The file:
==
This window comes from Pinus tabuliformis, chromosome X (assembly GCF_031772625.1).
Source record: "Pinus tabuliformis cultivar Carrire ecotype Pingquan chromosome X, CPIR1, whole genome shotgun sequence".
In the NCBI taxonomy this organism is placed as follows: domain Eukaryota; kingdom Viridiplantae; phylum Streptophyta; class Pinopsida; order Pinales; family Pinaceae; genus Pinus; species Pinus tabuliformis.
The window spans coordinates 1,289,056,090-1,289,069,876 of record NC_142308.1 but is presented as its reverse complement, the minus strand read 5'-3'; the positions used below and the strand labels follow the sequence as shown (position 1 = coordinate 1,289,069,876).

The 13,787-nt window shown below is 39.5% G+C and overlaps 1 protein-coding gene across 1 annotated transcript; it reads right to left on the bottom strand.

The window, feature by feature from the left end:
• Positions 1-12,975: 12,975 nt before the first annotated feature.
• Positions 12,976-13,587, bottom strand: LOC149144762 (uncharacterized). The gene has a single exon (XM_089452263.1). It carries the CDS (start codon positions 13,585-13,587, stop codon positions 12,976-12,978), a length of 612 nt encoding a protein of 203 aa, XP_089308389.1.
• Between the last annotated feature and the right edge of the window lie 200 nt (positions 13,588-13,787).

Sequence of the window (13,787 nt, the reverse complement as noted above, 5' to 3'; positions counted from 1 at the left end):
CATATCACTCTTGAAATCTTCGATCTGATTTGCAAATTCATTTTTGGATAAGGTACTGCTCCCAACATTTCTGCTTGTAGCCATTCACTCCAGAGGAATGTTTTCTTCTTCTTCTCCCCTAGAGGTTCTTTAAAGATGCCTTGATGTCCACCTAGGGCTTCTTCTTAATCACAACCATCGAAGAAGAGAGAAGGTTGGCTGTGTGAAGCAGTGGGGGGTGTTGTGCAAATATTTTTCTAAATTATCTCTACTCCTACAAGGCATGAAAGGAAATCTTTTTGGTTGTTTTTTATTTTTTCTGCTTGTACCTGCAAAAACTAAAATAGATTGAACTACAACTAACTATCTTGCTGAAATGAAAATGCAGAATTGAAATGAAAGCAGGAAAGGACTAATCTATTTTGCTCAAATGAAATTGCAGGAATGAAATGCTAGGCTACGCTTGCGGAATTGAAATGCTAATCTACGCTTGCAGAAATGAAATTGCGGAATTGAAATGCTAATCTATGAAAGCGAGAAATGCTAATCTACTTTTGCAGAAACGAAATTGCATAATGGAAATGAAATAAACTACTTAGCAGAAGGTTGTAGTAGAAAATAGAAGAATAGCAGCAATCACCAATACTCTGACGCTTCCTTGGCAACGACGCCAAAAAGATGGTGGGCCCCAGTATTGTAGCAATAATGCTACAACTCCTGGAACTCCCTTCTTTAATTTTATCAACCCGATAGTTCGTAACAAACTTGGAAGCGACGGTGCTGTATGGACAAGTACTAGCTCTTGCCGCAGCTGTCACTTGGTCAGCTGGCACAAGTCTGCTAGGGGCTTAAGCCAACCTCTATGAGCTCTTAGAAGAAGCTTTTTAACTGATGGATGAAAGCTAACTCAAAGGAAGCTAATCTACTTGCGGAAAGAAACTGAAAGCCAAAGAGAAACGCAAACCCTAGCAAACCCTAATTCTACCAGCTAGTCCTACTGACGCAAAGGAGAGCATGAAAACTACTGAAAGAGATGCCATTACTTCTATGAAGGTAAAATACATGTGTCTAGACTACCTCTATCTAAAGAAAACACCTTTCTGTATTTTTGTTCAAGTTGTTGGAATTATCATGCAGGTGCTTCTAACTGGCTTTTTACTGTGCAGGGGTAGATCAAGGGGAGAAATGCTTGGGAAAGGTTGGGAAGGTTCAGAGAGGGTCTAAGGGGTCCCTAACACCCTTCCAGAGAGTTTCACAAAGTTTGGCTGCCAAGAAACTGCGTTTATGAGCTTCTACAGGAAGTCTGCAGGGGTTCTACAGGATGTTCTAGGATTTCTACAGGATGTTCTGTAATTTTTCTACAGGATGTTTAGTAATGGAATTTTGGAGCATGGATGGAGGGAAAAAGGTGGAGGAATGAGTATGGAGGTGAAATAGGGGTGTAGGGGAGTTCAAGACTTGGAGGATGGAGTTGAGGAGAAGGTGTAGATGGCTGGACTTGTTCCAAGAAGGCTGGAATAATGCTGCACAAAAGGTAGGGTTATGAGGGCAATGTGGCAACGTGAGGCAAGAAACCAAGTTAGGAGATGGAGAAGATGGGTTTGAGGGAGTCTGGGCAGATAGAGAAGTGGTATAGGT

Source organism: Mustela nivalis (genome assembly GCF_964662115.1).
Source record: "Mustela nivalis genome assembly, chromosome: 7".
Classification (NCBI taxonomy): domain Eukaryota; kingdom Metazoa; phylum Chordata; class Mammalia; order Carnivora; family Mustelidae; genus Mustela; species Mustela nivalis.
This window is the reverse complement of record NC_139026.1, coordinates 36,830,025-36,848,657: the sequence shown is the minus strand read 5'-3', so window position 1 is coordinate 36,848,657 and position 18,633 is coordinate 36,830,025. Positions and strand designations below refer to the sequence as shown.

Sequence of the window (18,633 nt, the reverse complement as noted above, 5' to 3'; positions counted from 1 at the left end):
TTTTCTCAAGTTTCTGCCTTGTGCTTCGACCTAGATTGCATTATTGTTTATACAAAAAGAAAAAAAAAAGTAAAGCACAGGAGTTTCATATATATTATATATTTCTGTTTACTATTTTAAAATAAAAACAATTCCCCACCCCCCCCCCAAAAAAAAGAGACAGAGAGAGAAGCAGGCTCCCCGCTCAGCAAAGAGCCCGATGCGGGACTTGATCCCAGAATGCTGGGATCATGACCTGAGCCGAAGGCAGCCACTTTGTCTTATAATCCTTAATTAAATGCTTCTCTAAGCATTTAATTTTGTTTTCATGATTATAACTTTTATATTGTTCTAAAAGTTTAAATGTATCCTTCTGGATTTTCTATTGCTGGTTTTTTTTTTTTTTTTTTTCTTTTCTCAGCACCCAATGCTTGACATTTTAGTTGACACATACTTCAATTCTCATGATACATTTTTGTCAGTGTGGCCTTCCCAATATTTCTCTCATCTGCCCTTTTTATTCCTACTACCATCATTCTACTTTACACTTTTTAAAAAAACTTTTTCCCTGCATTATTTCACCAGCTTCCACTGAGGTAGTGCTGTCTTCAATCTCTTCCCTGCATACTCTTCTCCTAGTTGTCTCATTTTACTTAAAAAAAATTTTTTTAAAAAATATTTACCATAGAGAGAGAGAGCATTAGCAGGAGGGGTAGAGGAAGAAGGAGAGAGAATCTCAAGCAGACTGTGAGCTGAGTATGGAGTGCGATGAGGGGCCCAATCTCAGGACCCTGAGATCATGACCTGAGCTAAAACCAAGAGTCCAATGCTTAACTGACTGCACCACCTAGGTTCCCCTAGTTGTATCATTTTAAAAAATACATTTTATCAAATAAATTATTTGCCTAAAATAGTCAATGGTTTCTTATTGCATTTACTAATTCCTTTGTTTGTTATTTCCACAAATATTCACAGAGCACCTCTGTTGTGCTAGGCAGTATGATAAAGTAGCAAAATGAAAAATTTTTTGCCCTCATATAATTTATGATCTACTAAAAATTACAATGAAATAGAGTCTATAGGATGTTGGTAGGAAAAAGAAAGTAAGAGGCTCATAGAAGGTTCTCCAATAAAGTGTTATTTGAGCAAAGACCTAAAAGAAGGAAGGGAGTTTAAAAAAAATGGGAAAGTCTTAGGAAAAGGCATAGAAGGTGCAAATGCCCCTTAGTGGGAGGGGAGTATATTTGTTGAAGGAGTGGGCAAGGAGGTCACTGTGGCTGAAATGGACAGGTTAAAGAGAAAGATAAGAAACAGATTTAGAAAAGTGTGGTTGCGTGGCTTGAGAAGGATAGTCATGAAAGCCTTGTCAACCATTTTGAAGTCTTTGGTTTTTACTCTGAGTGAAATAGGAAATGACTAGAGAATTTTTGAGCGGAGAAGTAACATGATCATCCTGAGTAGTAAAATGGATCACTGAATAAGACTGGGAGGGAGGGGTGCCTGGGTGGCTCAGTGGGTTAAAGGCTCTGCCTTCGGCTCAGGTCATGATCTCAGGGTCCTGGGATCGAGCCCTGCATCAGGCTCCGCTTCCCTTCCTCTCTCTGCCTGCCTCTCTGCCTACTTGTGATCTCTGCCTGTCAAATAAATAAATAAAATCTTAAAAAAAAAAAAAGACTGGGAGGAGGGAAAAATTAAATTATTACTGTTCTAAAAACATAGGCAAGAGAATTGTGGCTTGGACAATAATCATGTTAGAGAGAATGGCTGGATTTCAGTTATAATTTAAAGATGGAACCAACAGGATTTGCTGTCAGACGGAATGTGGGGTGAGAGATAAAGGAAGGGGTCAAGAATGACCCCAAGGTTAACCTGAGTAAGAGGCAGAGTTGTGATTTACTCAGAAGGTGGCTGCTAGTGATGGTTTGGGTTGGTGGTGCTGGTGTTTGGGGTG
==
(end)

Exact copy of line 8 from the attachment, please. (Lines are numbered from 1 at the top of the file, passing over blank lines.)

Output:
• Positions 12,976-13,587, bottom strand: LOC149144762 (uncharacterized). The gene has a single exon (XM_089452263.1). It carries the CDS (start codon positions 13,585-13,587, stop codon positions 12,976-12,978), a length of 612 nt encoding a protein of 203 aa, XP_089308389.1.